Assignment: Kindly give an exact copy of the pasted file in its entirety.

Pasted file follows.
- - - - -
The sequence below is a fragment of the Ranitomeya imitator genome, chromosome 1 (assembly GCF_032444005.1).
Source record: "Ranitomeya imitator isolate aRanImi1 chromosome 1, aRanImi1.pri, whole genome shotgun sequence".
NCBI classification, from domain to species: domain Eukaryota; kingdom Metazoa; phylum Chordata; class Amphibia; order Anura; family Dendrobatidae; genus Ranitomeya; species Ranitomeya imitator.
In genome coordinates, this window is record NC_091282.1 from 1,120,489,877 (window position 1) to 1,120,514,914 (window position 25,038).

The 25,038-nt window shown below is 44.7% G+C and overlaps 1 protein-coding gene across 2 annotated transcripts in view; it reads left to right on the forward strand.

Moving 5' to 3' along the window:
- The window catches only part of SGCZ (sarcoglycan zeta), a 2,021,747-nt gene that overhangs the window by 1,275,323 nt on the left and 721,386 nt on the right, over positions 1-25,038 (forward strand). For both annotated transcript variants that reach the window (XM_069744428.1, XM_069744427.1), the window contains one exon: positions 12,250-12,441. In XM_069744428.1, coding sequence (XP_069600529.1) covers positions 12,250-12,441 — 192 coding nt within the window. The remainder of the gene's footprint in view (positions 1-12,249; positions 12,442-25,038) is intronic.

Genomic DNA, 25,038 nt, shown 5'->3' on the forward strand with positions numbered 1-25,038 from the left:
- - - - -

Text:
The sequence below is a fragment of the Ranitomeya imitator genome, chromosome 1 (assembly GCF_032444005.1).
Source record: "Ranitomeya imitator isolate aRanImi1 chromosome 1, aRanImi1.pri, whole genome shotgun sequence".
NCBI classification, from domain to species: domain Eukaryota; kingdom Metazoa; phylum Chordata; class Amphibia; order Anura; family Dendrobatidae; genus Ranitomeya; species Ranitomeya imitator.
In genome coordinates, this window is record NC_091282.1 from 1,120,489,877 (window position 1) to 1,120,514,914 (window position 25,038).

The 25,038-nt window shown below is 44.7% G+C and overlaps 1 protein-coding gene across 2 annotated transcripts in view; it reads left to right on the forward strand.

Moving 5' to 3' along the window:
- The window catches only part of SGCZ (sarcoglycan zeta), a 2,021,747-nt gene that overhangs the window by 1,275,323 nt on the left and 721,386 nt on the right, over positions 1-25,038 (forward strand). For both annotated transcript variants that reach the window (XM_069744428.1, XM_069744427.1), the window contains one exon: positions 12,250-12,441. In XM_069744428.1, coding sequence (XP_069600529.1) covers positions 12,250-12,441 — 192 coding nt within the window. The remainder of the gene's footprint in view (positions 1-12,249; positions 12,442-25,038) is intronic.

Genomic DNA, 25,038 nt, shown 5'->3' on the forward strand with positions numbered 1-25,038 from the left: